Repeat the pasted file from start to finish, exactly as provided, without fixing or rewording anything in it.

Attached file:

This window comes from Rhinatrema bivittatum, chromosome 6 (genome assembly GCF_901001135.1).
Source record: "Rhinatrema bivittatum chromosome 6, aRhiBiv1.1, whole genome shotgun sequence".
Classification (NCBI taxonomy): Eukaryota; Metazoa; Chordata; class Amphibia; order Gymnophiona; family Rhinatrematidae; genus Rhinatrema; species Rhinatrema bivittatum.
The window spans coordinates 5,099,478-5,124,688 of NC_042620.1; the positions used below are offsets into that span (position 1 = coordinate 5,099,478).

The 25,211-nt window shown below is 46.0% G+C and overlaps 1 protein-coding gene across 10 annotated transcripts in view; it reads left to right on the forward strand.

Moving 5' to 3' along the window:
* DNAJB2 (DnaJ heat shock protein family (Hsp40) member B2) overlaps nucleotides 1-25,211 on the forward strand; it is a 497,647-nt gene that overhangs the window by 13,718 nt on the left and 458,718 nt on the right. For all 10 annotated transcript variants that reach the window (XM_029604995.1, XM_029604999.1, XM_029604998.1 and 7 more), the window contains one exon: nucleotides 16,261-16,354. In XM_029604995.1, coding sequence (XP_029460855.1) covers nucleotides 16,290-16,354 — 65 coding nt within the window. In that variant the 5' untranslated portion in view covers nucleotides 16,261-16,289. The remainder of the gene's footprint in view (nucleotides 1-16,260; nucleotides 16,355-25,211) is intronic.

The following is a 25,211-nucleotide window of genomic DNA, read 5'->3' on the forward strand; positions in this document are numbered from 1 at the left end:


This window comes from Rhinatrema bivittatum, chromosome 6 (genome assembly GCF_901001135.1).
Source record: "Rhinatrema bivittatum chromosome 6, aRhiBiv1.1, whole genome shotgun sequence".
Classification (NCBI taxonomy): Eukaryota; Metazoa; Chordata; class Amphibia; order Gymnophiona; family Rhinatrematidae; genus Rhinatrema; species Rhinatrema bivittatum.
The window spans coordinates 5,099,478-5,124,688 of NC_042620.1; the positions used below are offsets into that span (position 1 = coordinate 5,099,478).

The 25,211-nt window shown below is 46.0% G+C and overlaps 1 protein-coding gene across 10 annotated transcripts in view; it reads left to right on the forward strand.

Moving 5' to 3' along the window:
* DNAJB2 (DnaJ heat shock protein family (Hsp40) member B2) overlaps nucleotides 1-25,211 on the forward strand; it is a 497,647-nt gene that overhangs the window by 13,718 nt on the left and 458,718 nt on the right. For all 10 annotated transcript variants that reach the window (XM_029604995.1, XM_029604999.1, XM_029604998.1 and 7 more), the window contains one exon: nucleotides 16,261-16,354. In XM_029604995.1, coding sequence (XP_029460855.1) covers nucleotides 16,290-16,354 — 65 coding nt within the window. In that variant the 5' untranslated portion in view covers nucleotides 16,261-16,289. The remainder of the gene's footprint in view (nucleotides 1-16,260; nucleotides 16,355-25,211) is intronic.

The following is a 25,211-nucleotide window of genomic DNA, read 5'->3' on the forward strand; positions in this document are numbered from 1 at the left end: